The European Union is unveiling a new emergency package to tackle the energy crunch, betting on steps to bolster solidarity among member states. But the bloc will refrain from immediate gas-price caps amid political divisions and concerns over security of supply.
The European Commission plans Tuesday to propose measures to avoid extreme price spikes in energy derivatives and to use the EU’s joint purchasing power as leverage in negotiations with global gas suppliers, according to a draft document seen by Bloomberg News. The bloc’s executive arm also wants to launch a new liquefied natural gas index to better reflect the region’s energy reality after a cut in supplies of pipeline gas from Russia.
At stake is the future of the bloc’s $17 trillion (17.3 trillion euro) economy, which the energy crisis threatens to push into recession as companies and consumers reel from high power and gas bills. The EU is trying to balance demands by more than half of the EU’s 27 member states to limit gas prices with the need to avoid undermining its single market or deepening economic splits among member states.
“This is the moment to act, for this winter and beyond,” according to the draft document. “The current situation causes economic and social hardship, placing a heavy burden on citizens and on the economy. Rising energy costs are leading to reduced purchasing power for citizens and loss of competitiveness for companies.”
The EU’s executive arm is also seeking authority from national governments to propose — only as a last resort — price limits on transactions on the Dutch Title Transfer Facility, whose main index is the benchmark for all gas traded on the continent. Such a measure could be used while the bloc is developing its new LNG index to avoid price hikes and limit speculation. It would need approval from EU nations in a separate process and would be valid for no more than three months.
To create a more direct mechanism to avert gas-price volatility, the package would require trading venues to establish a new temporary intra-day volatility management mechanism in electricity and gas derivatives by Jan. 31, 2023. In a bid to avoid unintended disruptions in markets for less liquid contracts, the tool should focus on front-month energy derivatives, the document showed.
“The more successful we are regarding energy, the stronger economic and social position we will be in,” Valdis Dombrovskis, the commission’s vice-president, told European lawmakers in Strasbourg on Tuesday.
But “it won’t be possible to shield everyone from the consequences of the war,” he added in reference to Russia’s invasion of Ukraine. Instead, the EU should focus on supporting vulnerable households and the most affected businesses to avoid fueling inflation.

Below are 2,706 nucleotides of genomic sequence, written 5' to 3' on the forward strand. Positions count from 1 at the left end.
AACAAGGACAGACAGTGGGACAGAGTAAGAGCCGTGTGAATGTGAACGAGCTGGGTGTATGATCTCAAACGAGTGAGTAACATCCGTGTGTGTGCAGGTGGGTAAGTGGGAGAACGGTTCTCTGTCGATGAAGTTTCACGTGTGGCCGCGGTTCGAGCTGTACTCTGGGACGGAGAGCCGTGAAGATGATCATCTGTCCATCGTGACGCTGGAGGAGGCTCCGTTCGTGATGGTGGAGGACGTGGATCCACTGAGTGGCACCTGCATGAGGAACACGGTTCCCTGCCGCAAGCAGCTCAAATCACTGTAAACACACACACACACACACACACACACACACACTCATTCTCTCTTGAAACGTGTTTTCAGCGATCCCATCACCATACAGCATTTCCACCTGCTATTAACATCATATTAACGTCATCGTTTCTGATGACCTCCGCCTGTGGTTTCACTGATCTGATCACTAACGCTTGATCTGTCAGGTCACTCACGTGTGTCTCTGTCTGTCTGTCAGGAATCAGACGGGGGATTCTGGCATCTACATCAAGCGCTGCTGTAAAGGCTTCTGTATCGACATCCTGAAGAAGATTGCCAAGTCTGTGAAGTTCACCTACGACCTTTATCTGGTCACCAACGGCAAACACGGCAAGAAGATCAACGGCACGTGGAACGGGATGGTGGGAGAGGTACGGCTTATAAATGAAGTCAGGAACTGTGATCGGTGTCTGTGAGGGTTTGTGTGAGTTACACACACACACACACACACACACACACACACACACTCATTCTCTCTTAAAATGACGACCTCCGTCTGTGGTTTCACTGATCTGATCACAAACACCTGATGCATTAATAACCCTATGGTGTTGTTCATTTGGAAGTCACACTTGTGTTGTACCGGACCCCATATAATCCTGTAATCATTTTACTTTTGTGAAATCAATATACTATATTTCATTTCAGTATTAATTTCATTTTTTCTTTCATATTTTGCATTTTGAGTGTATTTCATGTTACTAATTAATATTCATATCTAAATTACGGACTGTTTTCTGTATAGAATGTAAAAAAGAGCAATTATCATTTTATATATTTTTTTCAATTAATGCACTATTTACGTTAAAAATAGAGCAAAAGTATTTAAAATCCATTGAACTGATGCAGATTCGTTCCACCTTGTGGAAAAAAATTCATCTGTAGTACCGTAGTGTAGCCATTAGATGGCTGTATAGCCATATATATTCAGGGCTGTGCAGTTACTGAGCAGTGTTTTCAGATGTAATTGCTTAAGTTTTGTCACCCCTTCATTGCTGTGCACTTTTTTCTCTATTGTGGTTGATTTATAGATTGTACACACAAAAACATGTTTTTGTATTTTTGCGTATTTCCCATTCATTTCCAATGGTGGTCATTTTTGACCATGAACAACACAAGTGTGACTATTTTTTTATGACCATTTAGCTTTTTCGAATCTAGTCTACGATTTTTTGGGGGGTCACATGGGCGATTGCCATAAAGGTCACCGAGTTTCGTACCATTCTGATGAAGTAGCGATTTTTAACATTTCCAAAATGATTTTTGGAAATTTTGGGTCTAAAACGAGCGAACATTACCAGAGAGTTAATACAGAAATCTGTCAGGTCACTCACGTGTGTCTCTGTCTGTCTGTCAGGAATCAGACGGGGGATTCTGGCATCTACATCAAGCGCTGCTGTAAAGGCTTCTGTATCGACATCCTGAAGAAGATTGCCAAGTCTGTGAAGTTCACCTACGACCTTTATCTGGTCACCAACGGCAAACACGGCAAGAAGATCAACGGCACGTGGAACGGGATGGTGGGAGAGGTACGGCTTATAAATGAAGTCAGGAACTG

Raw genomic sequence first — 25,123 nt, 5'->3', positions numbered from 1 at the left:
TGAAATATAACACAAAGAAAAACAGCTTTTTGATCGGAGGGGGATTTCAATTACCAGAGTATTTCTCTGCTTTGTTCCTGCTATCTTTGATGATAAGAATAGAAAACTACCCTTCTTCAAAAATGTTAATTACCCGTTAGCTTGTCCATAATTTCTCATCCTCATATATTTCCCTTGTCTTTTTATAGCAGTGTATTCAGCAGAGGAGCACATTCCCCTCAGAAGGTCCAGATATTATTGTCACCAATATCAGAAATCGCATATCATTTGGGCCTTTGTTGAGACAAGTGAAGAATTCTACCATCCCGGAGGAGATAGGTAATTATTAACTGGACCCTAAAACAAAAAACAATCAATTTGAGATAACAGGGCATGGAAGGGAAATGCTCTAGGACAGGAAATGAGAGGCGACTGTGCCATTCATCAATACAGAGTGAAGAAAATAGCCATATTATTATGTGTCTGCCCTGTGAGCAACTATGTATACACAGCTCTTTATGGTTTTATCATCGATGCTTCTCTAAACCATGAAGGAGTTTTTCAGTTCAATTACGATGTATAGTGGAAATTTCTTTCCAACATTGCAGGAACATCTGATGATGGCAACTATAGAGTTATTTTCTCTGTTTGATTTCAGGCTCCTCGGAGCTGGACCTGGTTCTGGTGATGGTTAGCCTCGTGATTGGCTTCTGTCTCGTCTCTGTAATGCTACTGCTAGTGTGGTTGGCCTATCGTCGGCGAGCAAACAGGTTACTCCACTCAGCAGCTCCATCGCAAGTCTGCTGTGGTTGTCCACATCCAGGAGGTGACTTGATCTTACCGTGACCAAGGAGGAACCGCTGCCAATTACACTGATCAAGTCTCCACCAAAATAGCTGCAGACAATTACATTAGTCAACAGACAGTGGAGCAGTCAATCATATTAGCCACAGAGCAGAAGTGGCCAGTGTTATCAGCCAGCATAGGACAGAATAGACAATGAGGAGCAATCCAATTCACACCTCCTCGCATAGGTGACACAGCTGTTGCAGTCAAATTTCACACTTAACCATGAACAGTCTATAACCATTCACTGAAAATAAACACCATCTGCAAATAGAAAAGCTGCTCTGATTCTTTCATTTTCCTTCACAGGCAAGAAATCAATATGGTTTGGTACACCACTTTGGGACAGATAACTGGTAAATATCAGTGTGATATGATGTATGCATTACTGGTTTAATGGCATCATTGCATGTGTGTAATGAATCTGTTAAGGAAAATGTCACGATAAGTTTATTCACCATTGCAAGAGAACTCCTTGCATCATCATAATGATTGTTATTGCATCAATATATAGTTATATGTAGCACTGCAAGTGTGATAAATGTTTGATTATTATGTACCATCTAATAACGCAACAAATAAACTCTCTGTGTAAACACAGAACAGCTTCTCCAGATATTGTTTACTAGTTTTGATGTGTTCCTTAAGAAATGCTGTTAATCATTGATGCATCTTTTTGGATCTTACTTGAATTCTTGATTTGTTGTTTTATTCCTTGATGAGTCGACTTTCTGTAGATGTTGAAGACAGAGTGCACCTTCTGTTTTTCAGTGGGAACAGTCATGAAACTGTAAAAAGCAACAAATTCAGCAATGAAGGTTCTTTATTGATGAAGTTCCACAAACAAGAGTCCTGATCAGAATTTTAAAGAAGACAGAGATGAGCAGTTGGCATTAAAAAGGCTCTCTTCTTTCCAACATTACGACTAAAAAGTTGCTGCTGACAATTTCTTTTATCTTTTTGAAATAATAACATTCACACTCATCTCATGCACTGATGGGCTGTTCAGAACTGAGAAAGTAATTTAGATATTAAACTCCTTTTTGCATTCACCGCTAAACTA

The commission’s plan will be discussed by EU leaders at a summit on Oct. 20-21 in Brussels. They may endorse a plan to “explore a temporary dynamic price corridor on natural gas” that would be implemented before a new LNG index is in place and are likely to support joint gas purchases, according to a draft political statement by the heads of government seen by Bloomberg News. In the next step, energy ministers will debate the specifics at a gathering in Luxembourg on Oct. 25.
The common purchase platform would coordinate the filling of gas reserves. If storage supplies are depleted at the end of this winter, meeting the 90% filling goal by November 2023 may be more difficult next winter, according to the commission. The plan is to mandate member states to jointly purchase enough gas to account for at least 15% of their storage and allow companies to form a European consortium to negotiate long-term contracts. Russian supply sources would be excluded from participation.
To avoid blackouts and rationing in the heating season, the EU has already agreed to a voluntary 15% gas consumption cut target, with an option of a mandatory trigger. The commission will closely monitor demand reduction measures and stands ready to activate the switch to compulsory cuts or even revise the goals if current measures prove insufficient, according to the draft.
The package will also offer tools for member states to use state aid to mitigate the impact of the high energy crisis on companies and households, with member states offered the possibility to use as much as €40 billion from the bloc’s cohesion funds. To boost liquidity in energy markets, the commission will propose increasing the clearing threshold for non-financial counterparties to €4 billion and broadening the list of eligible assets that could be used as collateral for one year.
In addition to that, the commission is seeking to strengthen its RePowerEU strategy to win energy independence with additional common funding.
Source By:- Bloomberg